Beginning on April 7th 2014 I will be helping to carry on the great tradition of hosting Monday at Mahall's. We hope to make founder Catherine Criswell proud, and we are very excited to meet and hear this month's acclaimed featured poet Frank Giampietro!
About Frank [stolen from his website]:
While earning an MA at Washington College and an MFA from Vermont College, Frank Giampietro was the president and general manager of a retail appliance business in Dover, Delaware. His first book of poems Begin Anywhere was published by Alice James Books in 2008. He is the co-author of Spandrel with Denise Bookwalter and Book O' Tondos with Megan Marlatt. Awards for his poetry include a Walter E. Dakin Fellowship from Sewanee Writers' Conference, a Kingsbury Fellowship from Florida State University, a fellowship from the Virginia Center for the Creative Arts, and a Florida Book Award. He is the creator of La Fovea, and Poems by Heart. His poetry, nonfiction, short-short fiction, and book reviews have appeared in journals including 32 Poems, American Book Review, Barrow Street, Black Warrior, Cimarron Review, Copper Nickel, CutBank, FENCE, Hayden's Ferry, Ninth Letter, Poetry Daily, Poetry International, Ploughshares, Rain Taxi, Subtropics, and Tampa Review. He was a resident scholar at The Southern Review from 2010 to 2011 and the managing editor of Alice James Books from 2011 to 2012. Currently, Frank Giampietro serves as the interim director of Cleveland State University Poetry Center and visiting assistant professor of English at Cleveland State University and in the North East Ohio Master of Fine Arts program.
So come hear Frank, buy his book, have some brews, roll a few strikes and spares (if you dare) and share your latest spoken word masterpiece-in-the-making at our open mic. RSVP, if you wanna, on Facebook.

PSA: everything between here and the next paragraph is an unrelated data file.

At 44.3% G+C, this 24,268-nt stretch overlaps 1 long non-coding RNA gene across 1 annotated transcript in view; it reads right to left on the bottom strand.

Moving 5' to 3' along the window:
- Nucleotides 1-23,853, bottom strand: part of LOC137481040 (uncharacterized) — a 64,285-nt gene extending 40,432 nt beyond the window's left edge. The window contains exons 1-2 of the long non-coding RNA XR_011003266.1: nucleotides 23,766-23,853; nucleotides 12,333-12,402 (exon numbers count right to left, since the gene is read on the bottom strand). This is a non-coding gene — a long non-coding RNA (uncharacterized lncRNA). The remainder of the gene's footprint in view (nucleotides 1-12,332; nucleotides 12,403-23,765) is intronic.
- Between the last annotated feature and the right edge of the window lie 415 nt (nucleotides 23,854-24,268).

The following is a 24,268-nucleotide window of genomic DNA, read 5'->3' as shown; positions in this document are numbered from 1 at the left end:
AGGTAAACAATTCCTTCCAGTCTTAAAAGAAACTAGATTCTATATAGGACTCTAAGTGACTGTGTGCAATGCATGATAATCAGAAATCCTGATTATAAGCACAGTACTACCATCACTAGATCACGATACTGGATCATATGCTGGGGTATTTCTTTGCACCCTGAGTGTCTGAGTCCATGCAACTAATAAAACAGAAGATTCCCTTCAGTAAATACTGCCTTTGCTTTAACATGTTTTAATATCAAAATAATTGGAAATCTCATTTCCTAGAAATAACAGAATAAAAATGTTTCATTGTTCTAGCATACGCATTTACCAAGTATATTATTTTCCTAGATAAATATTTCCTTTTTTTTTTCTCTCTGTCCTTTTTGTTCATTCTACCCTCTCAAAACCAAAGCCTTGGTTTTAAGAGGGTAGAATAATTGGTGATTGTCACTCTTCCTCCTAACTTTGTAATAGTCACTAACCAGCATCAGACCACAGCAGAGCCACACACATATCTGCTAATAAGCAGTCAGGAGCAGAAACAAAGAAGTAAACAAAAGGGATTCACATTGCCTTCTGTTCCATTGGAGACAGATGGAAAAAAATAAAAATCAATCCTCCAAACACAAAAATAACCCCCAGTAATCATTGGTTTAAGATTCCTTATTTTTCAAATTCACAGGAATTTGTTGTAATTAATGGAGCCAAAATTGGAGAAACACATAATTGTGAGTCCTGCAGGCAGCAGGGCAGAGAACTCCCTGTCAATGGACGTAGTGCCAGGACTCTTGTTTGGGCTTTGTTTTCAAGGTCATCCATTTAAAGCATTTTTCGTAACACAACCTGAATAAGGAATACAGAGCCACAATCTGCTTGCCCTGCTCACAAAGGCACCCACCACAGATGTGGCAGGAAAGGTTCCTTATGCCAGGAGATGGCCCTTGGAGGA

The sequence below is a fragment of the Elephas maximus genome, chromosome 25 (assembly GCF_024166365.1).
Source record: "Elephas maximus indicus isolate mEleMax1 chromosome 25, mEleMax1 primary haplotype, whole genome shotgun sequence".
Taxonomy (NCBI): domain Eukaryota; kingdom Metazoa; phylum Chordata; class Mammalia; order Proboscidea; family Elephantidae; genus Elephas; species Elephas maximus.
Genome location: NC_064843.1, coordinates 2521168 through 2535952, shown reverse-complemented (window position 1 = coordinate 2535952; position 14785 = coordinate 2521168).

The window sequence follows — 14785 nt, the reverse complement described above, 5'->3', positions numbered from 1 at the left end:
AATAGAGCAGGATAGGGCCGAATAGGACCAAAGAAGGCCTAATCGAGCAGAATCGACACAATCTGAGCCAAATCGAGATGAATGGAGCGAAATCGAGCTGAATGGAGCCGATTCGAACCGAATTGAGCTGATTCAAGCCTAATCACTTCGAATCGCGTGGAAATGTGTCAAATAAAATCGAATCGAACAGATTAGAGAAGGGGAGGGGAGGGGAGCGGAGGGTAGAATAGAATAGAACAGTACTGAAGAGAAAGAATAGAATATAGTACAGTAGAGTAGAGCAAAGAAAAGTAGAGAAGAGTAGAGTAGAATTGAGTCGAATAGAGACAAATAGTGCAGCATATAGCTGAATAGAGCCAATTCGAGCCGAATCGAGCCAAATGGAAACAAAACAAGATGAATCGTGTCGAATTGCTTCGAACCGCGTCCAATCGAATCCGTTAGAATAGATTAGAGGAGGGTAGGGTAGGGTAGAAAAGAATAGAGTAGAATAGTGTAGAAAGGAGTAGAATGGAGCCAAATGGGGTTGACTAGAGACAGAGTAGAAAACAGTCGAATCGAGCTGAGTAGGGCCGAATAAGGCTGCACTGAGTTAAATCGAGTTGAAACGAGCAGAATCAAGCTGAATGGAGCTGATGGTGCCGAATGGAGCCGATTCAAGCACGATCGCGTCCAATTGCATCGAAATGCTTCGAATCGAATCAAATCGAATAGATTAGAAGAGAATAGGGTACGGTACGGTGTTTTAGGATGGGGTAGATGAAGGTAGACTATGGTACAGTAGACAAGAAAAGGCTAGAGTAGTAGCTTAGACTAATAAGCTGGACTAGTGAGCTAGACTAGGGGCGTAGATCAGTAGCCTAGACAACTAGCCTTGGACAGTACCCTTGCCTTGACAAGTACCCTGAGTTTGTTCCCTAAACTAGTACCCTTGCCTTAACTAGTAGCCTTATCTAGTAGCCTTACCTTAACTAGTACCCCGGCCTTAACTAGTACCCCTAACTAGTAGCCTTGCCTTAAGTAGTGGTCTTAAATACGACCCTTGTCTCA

Frank Giampietro [photo also stolen from his website]
I've learned that the guy who hit my car on I-490 is trying to say I swerved to the left and cut in front of him. Fortunately, I'm fairly certain there is a witness who saw that I was firmly established in my lane when his truck struck me (I saw police approach and talk to a vehicle that was on the shoulder behind me). I did not swerve. I intended to get off at the Broadway exit that was coming up on the right to pick up Geri from work. The dog didn't run out in front of me; it ran out in front of the SUV that slammed on its brakes in front of me. I slammed on mine and was lucky I was able to come to a stop and avoid hitting the SUV. There was no room in the 4pm traffic for me to go right OR left. Only then did I notice the dog running out from in front of the vehicle in front of me, whereupon the truck hit my rear end, I went into a short spin and the vehicle in front of me drove off unscathed. If anything, the truck driver swerved slightly to the left while slamming on HIS brakes.
Here's the police report: http://clevelandoh.policereports.us/viewreportpdfrawv.html?sid=s4js65tj114gdevpc4qeq92q65&rid=0&f=report.pdf